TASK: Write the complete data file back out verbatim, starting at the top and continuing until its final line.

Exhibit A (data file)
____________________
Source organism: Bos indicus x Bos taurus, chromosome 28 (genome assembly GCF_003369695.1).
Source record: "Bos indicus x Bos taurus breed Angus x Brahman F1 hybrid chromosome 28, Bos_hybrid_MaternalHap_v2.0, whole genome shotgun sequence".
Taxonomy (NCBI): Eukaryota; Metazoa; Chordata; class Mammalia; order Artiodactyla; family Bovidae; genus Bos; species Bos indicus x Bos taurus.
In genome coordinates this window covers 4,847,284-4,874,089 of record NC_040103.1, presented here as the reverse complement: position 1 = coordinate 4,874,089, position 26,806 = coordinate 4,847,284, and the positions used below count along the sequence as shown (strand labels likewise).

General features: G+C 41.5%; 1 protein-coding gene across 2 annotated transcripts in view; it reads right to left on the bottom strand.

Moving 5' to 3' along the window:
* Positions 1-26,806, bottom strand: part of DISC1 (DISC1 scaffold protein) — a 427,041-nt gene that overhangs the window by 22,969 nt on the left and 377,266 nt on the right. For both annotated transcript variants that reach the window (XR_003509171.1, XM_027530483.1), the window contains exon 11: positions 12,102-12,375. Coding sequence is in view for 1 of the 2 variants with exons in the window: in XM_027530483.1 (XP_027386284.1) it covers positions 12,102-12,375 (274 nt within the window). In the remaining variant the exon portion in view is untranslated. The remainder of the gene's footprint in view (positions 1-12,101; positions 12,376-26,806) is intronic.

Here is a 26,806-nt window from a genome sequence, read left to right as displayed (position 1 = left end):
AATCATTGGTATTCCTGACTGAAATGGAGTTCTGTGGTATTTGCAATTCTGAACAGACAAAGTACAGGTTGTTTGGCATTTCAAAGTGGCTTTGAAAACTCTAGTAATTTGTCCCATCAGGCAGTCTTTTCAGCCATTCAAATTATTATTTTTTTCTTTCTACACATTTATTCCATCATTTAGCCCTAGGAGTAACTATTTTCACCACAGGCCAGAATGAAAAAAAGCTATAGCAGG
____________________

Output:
Source organism: Bos indicus x Bos taurus, chromosome 28 (genome assembly GCF_003369695.1).
Source record: "Bos indicus x Bos taurus breed Angus x Brahman F1 hybrid chromosome 28, Bos_hybrid_MaternalHap_v2.0, whole genome shotgun sequence".
Taxonomy (NCBI): Eukaryota; Metazoa; Chordata; class Mammalia; order Artiodactyla; family Bovidae; genus Bos; species Bos indicus x Bos taurus.
In genome coordinates this window covers 4,847,284-4,874,089 of record NC_040103.1, presented here as the reverse complement: position 1 = coordinate 4,874,089, position 26,806 = coordinate 4,847,284, and the positions used below count along the sequence as shown (strand labels likewise).

General features: G+C 41.5%; 1 protein-coding gene across 2 annotated transcripts in view; it reads right to left on the bottom strand.

Moving 5' to 3' along the window:
* Positions 1-26,806, bottom strand: part of DISC1 (DISC1 scaffold protein) — a 427,041-nt gene that overhangs the window by 22,969 nt on the left and 377,266 nt on the right. For both annotated transcript variants that reach the window (XR_003509171.1, XM_027530483.1), the window contains exon 11: positions 12,102-12,375. Coding sequence is in view for 1 of the 2 variants with exons in the window: in XM_027530483.1 (XP_027386284.1) it covers positions 12,102-12,375 (274 nt within the window). In the remaining variant the exon portion in view is untranslated. The remainder of the gene's footprint in view (positions 1-12,101; positions 12,376-26,806) is intronic.

Here is a 26,806-nt window from a genome sequence, read left to right as displayed (position 1 = left end):
AATCATTGGTATTCCTGACTGAAATGGAGTTCTGTGGTATTTGCAATTCTGAACAGACAAAGTACAGGTTGTTTGGCATTTCAAAGTGGCTTTGAAAACTCTAGTAATTTGTCCCATCAGGCAGTCTTTTCAGCCATTCAAATTATTATTTTTTTCTTTCTACACATTTATTCCATCATTTAGCCCTAGGAGTAACTATTTTCACCACAGGCCAGAATGAAAAAAAGCTATAGCAGG